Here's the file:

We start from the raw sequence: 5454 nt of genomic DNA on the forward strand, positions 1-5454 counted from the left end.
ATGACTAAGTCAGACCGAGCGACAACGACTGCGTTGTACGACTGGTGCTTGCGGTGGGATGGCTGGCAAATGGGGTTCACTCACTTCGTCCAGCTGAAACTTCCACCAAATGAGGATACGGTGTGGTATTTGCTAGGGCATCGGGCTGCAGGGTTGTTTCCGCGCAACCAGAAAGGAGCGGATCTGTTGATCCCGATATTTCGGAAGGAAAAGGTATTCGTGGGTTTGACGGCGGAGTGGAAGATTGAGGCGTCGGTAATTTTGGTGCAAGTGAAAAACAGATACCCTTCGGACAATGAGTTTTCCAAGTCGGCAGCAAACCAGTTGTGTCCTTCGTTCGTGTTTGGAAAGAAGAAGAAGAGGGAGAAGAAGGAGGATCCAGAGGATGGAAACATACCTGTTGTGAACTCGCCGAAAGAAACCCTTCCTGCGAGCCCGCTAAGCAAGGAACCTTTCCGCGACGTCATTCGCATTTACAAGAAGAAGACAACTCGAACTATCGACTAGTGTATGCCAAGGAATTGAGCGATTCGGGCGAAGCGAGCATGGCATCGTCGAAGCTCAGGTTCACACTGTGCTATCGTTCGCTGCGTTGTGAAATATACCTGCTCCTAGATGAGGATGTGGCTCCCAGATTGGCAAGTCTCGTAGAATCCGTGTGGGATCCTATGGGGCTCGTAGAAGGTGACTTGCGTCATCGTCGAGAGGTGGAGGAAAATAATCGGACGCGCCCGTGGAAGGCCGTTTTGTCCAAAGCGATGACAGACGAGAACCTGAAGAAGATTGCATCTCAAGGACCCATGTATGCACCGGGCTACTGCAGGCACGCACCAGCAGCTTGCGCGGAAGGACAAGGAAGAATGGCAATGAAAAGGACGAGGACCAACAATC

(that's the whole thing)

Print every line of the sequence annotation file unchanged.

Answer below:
We start from the raw sequence: 5454 nt of genomic DNA on the forward strand, positions 1-5454 counted from the left end.
ATGACTAAGTCAGACCGAGCGACAACGACTGCGTTGTACGACTGGTGCTTGCGGTGGGATGGCTGGCAAATGGGGTTCACTCACTTCGTCCAGCTGAAACTTCCACCAAATGAGGATACGGTGTGGTATTTGCTAGGGCATCGGGCTGCAGGGTTGTTTCCGCGCAACCAGAAAGGAGCGGATCTGTTGATCCCGATATTTCGGAAGGAAAAGGTATTCGTGGGTTTGACGGCGGAGTGGAAGATTGAGGCGTCGGTAATTTTGGTGCAAGTGAAAAACAGATACCCTTCGGACAATGAGTTTTCCAAGTCGGCAGCAAACCAGTTGTGTCCTTCGTTCGTGTTTGGAAAGAAGAAGAAGAGGGAGAAGAAGGAGGATCCAGAGGATGGAAACATACCTGTTGTGAACTCGCCGAAAGAAACCCTTCCTGCGAGCCCGCTAAGCAAGGAACCTTTCCGCGACGTCATTCGCATTTACAAGAAGAAGACAACTCGAACTATCGACTAGTGTATGCCAAGGAATTGAGCGATTCGGGCGAAGCGAGCATGGCATCGTCGAAGCTCAGGTTCACACTGTGCTATCGTTCGCTGCGTTGTGAAATATACCTGCTCCTAGATGAGGATGTGGCTCCCAGATTGGCAAGTCTCGTAGAATCCGTGTGGGATCCTATGGGGCTCGTAGAAGGTGACTTGCGTCATCGTCGAGAGGTGGAGGAAAATAATCGGACGCGCCCGTGGAAGGCCGTTTTGTCCAAAGCGATGACAGACGAGAACCTGAAGAAGATTGCATCTCAAGGACCCATGTATGCACCGGGCTACTGCAGGCACGCACCAGCAGCTTGCGCGGAAGGACAAGGAAGAATGGCAATGAAAAGGACGAGGACCAACAATC